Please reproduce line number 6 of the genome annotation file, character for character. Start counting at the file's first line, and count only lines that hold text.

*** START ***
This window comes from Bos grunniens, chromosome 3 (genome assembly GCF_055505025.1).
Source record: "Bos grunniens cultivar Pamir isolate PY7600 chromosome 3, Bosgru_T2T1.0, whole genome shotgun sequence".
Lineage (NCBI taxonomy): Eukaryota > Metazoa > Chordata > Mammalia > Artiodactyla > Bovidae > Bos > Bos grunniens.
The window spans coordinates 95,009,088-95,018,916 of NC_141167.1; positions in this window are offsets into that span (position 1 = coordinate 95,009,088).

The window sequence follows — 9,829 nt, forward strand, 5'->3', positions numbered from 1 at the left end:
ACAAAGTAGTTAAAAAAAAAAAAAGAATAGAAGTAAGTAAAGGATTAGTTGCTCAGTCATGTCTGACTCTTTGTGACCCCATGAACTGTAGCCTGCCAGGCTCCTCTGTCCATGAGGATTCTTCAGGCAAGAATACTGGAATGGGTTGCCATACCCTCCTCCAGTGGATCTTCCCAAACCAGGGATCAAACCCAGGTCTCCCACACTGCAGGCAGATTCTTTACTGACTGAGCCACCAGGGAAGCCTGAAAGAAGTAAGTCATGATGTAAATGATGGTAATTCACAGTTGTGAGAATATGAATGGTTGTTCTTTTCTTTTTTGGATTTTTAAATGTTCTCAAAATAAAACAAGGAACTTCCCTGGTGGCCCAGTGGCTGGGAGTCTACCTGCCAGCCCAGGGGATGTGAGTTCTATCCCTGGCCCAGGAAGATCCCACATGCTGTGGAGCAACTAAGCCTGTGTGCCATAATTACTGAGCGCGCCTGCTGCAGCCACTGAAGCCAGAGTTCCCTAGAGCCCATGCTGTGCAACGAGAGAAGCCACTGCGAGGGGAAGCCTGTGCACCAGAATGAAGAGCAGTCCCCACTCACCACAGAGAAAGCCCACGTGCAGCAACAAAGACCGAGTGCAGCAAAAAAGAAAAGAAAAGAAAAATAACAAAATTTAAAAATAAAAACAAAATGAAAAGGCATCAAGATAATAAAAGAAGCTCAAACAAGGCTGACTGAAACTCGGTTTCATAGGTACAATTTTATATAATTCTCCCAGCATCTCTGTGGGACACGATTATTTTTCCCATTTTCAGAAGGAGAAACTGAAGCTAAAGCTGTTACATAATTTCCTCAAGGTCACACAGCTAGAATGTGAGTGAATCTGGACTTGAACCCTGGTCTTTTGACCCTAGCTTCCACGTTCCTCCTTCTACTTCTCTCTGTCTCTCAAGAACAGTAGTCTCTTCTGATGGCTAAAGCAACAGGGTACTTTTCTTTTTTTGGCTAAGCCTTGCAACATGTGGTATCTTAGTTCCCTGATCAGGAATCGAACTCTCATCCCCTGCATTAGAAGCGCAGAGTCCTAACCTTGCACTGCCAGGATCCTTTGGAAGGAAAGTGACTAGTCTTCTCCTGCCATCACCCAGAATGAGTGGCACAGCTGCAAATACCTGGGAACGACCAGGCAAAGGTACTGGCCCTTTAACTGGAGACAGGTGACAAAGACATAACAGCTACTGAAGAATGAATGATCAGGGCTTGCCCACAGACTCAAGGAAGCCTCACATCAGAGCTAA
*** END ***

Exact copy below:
ACAAAGTAGTTAAAAAAAAAAAAAGAATAGAAGTAAGTAAAGGATTAGTTGCTCAGTCATGTCTGACTCTTTGTGACCCCATGAACTGTAGCCTGCCAGGCTCCTCTGTCCATGAGGATTCTTCAGGCAAGAATACTGGAATGGGTTGCCATACCCTCCTCCAGTGGATCTTCCCAAACCAGGGATCAAACCCAGGTCTCCCACACTGCAGGCAGATTCTTTACTGACTGAGCCACCAGGGAAGCCTGAAAGAAGTAAGTCATGATGTAAATGATGGTAATTCACAGTTGTGAGAATATGAATGGTTGTTCTTTTCTTTTTTGGATTTTTAAATGTTCTCAAAATAAAACAAGGAACTTCCCTGGTGGCCCAGTGGCTGGGAGTCTACCTGCCAGCCCAGGGGATGTGAGTTCTATCCCTGGCCCAGGAAGATCCCACATGCTGTGGAGCAACTAAGCCTGTGTGCCATAATTACTGAGCGCGCCTGCTGCAGCCACTGAAGCCAGAGTTCCCTAGAGCCCATGCTGTGCAACGAGAGAAGCCACTGCGAGGGGAAGCCTGTGCACCAGAATGAAGAGCAGTCCCCACTCACCACAGAGAAAGCCCACGTGCAGCAACAAAGACCGAGTGCAGCAAAAAAGAAAAGAAAAGAAAAATAACAAAATTTAAAAATAAAAACAAAATGAAAAGGCATCAAGATAATAAAAGAAGCTCAAACAAGGCTGACTGAAACTCGGTTTCATAGGTACAATTTTATATAATTCTCCCAGCATCTCTGTGGGACACGATTATTTTTCCCATTTTCAGAAGGAGAAACTGAAGCTAAAGCTGTTACATAATTTCCTCAAGGTCACACAGCTAGAATGTGAGTGAATCTGGACTTGAACCCTGGTCTTTTGACCCTAGCTTCCACGTTCCTCCTTCTACTTCTCTCTGTCTCTCAAGAACAGTAGTCTCTTCTGATGGCTAAAGCAACAGGGTACTTTTCTTTTTTTGGCTAAGCCTTGCAACATGTGGTATCTTAGTTCCCTGATCAGGAATCGAACTCTCATCCCCTGCATTAGAAGCGCAGAGTCCTAACCTTGCACTGCCAGGATCCTTTGGAAGGAAAGTGACTAGTCTTCTCCTGCCATCACCCAGAATGAGTGGCACAGCTGCAAATACCTGGGAACGACCAGGCAAAGGTACTGGCCCTTTAACTGGAGACAGGTGACAAAGACATAACAGCTACTGAAGAATGAATGATCAGGGCTTGCCCACAGACTCAAGGAAGCCTCACATCAGAGCTAA